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Pets & Your Halloween Candy Don’t Mix! Here’s Why:

Pets & Your Halloween Candy Don't Mix! Here's Why:It is that spooky time of the year again when there is an endless supply of candy baskets. Your furry friend may watch you with pleading eyes as you unwrap that chocolate bar and want a bite, but do not fall into that trap. It is not just kids who should stay clear from candy, but your pets too. Halloween candy is harmful to your pets and can be highly toxic to your dog’s health. Your candy stash may be very tempting for your pet to consume, so the best thing is to keep it out of their reach to avoid potential hazards. Here are toxic candies you should keep away from your pets:


Chocolate is unhealthy for dogs, and even a tiny piece can cause much damage to your pets. It contains compounds known as methylxanthines, namely caffeine and theobromine, which dogs are more sensitive to than humans. Animals process them slower than humans making the effects more severe. These compounds are toxic to pets because they stimulate the nervous and cardiovascular systems, leading to seizures, hyperactivity, muscle tremors, arrhythmias, vomiting, dehydration, excessive panting, and in severe cases, death. This depends on the amount consumed, the size of the dog, and the type of chocolate.
All chocolates contain Methylxanthines in different amounts. White chocolate has lower parts than milk chocolate. While dark, semi-sweet, and bitter chocolate contains more quantities and is the most toxic to pets. Basically, the darker and bitter the chocolate is, the more harmful it is. Large breed dogs can ingest more chocolate than smaller breeds, who immediately suffer.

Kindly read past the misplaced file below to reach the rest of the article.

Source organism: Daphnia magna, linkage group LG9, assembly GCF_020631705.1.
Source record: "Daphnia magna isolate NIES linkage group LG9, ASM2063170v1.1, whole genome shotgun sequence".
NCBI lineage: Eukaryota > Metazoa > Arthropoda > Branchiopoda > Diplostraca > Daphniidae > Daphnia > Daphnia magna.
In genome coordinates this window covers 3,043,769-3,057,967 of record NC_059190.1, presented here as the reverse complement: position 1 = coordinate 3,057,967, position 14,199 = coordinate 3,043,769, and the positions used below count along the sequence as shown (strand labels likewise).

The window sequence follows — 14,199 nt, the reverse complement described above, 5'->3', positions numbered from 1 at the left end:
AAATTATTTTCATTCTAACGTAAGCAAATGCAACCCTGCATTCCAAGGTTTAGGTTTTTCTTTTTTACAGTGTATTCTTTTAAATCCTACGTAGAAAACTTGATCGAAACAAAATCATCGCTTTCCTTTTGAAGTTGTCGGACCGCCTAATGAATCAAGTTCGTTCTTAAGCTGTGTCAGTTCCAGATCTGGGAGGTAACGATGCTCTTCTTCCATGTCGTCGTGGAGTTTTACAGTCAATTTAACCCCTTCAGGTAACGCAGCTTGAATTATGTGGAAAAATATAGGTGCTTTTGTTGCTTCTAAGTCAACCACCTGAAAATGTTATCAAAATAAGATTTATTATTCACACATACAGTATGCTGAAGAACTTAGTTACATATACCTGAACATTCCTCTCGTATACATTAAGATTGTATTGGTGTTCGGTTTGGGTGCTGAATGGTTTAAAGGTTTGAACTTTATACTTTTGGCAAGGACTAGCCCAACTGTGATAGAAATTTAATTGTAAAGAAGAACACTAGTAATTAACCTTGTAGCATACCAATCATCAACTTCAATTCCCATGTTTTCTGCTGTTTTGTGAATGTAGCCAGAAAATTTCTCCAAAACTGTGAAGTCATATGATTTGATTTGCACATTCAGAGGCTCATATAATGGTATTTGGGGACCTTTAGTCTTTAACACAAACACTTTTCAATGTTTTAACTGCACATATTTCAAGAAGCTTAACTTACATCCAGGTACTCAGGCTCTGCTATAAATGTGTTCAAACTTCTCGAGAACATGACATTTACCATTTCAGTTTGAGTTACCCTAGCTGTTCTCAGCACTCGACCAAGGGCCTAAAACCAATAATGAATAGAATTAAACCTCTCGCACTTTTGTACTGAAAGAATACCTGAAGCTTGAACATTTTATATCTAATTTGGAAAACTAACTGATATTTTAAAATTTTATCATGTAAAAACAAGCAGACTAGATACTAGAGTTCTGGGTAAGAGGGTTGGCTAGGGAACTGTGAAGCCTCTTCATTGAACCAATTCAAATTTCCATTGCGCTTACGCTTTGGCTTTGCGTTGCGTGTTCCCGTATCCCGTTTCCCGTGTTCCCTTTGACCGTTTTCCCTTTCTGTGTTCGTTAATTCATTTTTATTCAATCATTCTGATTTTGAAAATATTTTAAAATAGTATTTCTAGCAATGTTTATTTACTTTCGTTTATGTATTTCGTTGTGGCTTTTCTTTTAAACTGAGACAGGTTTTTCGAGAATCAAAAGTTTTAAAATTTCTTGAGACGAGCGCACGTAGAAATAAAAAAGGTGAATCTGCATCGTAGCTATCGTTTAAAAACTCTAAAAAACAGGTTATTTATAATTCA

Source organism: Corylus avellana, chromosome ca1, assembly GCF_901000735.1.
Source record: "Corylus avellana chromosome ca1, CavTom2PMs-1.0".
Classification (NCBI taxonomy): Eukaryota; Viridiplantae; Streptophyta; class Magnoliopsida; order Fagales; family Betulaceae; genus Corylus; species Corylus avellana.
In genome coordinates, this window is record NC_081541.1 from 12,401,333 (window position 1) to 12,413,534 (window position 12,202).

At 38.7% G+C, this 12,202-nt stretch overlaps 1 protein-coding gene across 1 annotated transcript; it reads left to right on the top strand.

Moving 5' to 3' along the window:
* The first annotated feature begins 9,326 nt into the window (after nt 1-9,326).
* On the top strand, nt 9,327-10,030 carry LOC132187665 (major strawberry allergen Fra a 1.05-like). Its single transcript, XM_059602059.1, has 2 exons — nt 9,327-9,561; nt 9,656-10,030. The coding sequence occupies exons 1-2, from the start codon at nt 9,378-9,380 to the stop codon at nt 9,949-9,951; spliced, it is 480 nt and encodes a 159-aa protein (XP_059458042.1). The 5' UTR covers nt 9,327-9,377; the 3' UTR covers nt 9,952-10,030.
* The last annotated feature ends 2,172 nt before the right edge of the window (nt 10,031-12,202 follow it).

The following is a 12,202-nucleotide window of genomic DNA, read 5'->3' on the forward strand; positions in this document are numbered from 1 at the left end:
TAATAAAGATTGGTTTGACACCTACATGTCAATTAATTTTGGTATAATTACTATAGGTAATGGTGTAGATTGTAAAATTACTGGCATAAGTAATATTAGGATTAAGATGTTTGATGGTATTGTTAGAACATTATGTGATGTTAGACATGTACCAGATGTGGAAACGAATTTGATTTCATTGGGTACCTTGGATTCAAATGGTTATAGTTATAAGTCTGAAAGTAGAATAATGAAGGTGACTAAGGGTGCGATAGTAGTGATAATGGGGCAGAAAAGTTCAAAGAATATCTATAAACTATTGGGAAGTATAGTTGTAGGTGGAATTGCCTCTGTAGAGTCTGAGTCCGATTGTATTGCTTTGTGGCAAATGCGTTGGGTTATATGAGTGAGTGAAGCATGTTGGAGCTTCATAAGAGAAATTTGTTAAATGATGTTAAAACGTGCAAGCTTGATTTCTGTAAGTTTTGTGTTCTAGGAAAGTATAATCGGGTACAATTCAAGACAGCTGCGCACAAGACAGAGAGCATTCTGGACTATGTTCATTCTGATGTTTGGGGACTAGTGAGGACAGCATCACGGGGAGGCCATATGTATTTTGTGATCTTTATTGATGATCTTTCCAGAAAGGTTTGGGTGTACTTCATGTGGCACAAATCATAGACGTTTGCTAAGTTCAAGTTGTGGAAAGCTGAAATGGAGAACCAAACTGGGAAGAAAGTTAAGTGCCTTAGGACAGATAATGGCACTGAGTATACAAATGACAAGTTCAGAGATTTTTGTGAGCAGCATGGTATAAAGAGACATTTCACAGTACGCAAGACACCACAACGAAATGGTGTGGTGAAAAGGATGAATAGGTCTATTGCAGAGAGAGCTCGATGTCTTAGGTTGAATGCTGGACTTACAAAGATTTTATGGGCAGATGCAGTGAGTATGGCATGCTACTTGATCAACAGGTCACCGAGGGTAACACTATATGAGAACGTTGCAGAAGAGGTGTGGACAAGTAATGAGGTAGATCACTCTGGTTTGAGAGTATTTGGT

Cats can also be affected if they consume candy and chocolate with milk leading to diarrhea or an upset stomach. Unknown to many, cats are lactose intolerant since their digestive system cannot process dairy. It would be best to avoid giving your cat chocolates or candy that contains milk to protect their gut.

Grapes and Raisins

For unknown reasons, grapes, sultanas, and raisins are unsuitable for pets. They can cause severe health issues, especially in dogs; they can cause kidney failure. Even consuming a small amount can make your dog very ill. If your dog has consumed raisins or grapes, it may exhibit lethargy, vomiting, nausea, and decreased appetite.

Candy Corn and Very Sugary Treats

Highly sugary snacks like caramel and candy corn can lead to severe stomach upsets, diarrhea, and severe gas in your furry friend. The high sugar content also feeds gut bacteria and might pull water from your pet’s colon leading to severe diarrhea.
The very sugary treats can also result in pancreatitis, an inflammation of the pancreas that leads to severe vomiting and diarrhea. Pancreatitis is a fatal condition and may take time to manifest, taking between two to four days before symptoms show. It is essential to keep an eye on your pet if you suspect they have consumed candy or, better yet, take them to the vet to get rid of doubt.

Candy Wrappers

If your dog sneaks away with Halloween candy and ingests the wrapper, it could lead to severe problems in its digestive system. Eating foil and plastic wrappers can lead to bowel obstruction and gastrointestinal (GI) tract irritation. Sometimes your pet may be lucky enough to pass the wrapper through their stool, but if they aren’t fortunate enough, it may lead to surgery. If your pet has swallowed a plastic wrapper, look out for symptoms like vomiting, decreased appetite, and difficulty defecating.